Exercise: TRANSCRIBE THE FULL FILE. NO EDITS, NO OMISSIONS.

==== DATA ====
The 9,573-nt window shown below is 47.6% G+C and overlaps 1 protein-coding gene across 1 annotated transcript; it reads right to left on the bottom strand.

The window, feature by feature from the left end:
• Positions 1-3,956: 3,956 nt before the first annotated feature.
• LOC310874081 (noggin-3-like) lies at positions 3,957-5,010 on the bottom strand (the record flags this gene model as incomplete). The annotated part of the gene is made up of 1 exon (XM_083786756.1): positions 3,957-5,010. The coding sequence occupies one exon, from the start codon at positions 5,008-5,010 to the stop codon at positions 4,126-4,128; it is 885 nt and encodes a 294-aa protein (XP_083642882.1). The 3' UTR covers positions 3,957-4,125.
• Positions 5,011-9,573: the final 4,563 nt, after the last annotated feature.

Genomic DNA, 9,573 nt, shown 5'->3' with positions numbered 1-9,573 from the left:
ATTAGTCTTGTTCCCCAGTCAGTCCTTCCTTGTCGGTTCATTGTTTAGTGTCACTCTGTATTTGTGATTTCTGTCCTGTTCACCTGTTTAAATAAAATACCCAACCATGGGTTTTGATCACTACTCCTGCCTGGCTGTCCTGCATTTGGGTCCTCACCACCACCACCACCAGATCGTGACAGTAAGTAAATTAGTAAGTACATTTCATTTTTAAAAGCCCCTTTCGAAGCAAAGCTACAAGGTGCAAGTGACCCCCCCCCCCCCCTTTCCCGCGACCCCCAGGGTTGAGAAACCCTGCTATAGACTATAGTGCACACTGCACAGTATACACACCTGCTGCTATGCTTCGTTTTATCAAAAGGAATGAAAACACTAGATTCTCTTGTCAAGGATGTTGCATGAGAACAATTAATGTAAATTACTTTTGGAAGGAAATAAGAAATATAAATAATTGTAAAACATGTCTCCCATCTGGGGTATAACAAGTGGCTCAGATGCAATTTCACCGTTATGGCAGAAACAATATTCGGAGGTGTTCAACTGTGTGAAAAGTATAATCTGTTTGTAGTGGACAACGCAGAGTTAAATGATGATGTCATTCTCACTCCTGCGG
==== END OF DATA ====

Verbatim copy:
The 9,573-nt window shown below is 47.6% G+C and overlaps 1 protein-coding gene across 1 annotated transcript; it reads right to left on the bottom strand.

The window, feature by feature from the left end:
• Positions 1-3,956: 3,956 nt before the first annotated feature.
• LOC310874081 (noggin-3-like) lies at positions 3,957-5,010 on the bottom strand (the record flags this gene model as incomplete). The annotated part of the gene is made up of 1 exon (XM_083786756.1): positions 3,957-5,010. The coding sequence occupies one exon, from the start codon at positions 5,008-5,010 to the stop codon at positions 4,126-4,128; it is 885 nt and encodes a 294-aa protein (XP_083642882.1). The 3' UTR covers positions 3,957-4,125.
• Positions 5,011-9,573: the final 4,563 nt, after the last annotated feature.

Genomic DNA, 9,573 nt, shown 5'->3' with positions numbered 1-9,573 from the left:
ATTAGTCTTGTTCCCCAGTCAGTCCTTCCTTGTCGGTTCATTGTTTAGTGTCACTCTGTATTTGTGATTTCTGTCCTGTTCACCTGTTTAAATAAAATACCCAACCATGGGTTTTGATCACTACTCCTGCCTGGCTGTCCTGCATTTGGGTCCTCACCACCACCACCACCAGATCGTGACAGTAAGTAAATTAGTAAGTACATTTCATTTTTAAAAGCCCCTTTCGAAGCAAAGCTACAAGGTGCAAGTGACCCCCCCCCCCCCCTTTCCCGCGACCCCCAGGGTTGAGAAACCCTGCTATAGACTATAGTGCACACTGCACAGTATACACACCTGCTGCTATGCTTCGTTTTATCAAAAGGAATGAAAACACTAGATTCTCTTGTCAAGGATGTTGCATGAGAACAATTAATGTAAATTACTTTTGGAAGGAAATAAGAAATATAAATAATTGTAAAACATGTCTCCCATCTGGGGTATAACAAGTGGCTCAGATGCAATTTCACCGTTATGGCAGAAACAATATTCGGAGGTGTTCAACTGTGTGAAAAGTATAATCTGTTTGTAGTGGACAACGCAGAGTTAAATGATGATGTCATTCTCACTCCTGCGG